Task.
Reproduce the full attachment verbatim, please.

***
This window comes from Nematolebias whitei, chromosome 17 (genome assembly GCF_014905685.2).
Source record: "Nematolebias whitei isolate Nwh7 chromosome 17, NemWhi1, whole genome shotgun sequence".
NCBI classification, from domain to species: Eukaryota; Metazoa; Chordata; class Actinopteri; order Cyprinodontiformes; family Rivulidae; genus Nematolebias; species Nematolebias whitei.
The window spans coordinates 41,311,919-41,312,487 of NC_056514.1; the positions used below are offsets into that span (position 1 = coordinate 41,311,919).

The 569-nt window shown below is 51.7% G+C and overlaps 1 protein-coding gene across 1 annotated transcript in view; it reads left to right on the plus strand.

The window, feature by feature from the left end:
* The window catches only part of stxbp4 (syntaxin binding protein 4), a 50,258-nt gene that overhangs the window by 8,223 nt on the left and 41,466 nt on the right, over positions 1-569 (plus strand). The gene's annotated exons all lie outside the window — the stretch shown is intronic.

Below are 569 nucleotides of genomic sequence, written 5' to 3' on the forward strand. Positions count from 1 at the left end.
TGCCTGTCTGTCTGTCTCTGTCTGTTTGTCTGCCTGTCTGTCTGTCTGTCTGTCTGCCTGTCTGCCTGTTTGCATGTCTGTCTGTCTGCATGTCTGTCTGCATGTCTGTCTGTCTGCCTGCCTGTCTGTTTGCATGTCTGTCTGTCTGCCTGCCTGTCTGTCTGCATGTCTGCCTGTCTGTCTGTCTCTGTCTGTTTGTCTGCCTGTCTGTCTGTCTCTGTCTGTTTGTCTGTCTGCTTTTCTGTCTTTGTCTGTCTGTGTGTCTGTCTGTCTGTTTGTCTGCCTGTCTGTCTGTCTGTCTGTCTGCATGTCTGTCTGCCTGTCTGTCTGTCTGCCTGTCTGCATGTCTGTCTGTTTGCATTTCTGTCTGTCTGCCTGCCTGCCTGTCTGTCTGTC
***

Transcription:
This window comes from Nematolebias whitei, chromosome 17 (genome assembly GCF_014905685.2).
Source record: "Nematolebias whitei isolate Nwh7 chromosome 17, NemWhi1, whole genome shotgun sequence".
NCBI classification, from domain to species: Eukaryota; Metazoa; Chordata; class Actinopteri; order Cyprinodontiformes; family Rivulidae; genus Nematolebias; species Nematolebias whitei.
The window spans coordinates 41,311,919-41,312,487 of NC_056514.1; the positions used below are offsets into that span (position 1 = coordinate 41,311,919).

The 569-nt window shown below is 51.7% G+C and overlaps 1 protein-coding gene across 1 annotated transcript in view; it reads left to right on the plus strand.

The window, feature by feature from the left end:
* The window catches only part of stxbp4 (syntaxin binding protein 4), a 50,258-nt gene that overhangs the window by 8,223 nt on the left and 41,466 nt on the right, over positions 1-569 (plus strand). The gene's annotated exons all lie outside the window — the stretch shown is intronic.

Below are 569 nucleotides of genomic sequence, written 5' to 3' on the forward strand. Positions count from 1 at the left end.
TGCCTGTCTGTCTGTCTCTGTCTGTTTGTCTGCCTGTCTGTCTGTCTGTCTGTCTGCCTGTCTGCCTGTTTGCATGTCTGTCTGTCTGCATGTCTGTCTGCATGTCTGTCTGTCTGCCTGCCTGTCTGTTTGCATGTCTGTCTGTCTGCCTGCCTGTCTGTCTGCATGTCTGCCTGTCTGTCTGTCTCTGTCTGTTTGTCTGCCTGTCTGTCTGTCTCTGTCTGTTTGTCTGTCTGCTTTTCTGTCTTTGTCTGTCTGTGTGTCTGTCTGTCTGTTTGTCTGCCTGTCTGTCTGTCTGTCTGTCTGCATGTCTGTCTGCCTGTCTGTCTGTCTGCCTGTCTGCATGTCTGTCTGTTTGCATTTCTGTCTGTCTGCCTGCCTGCCTGTCTGTCTGTC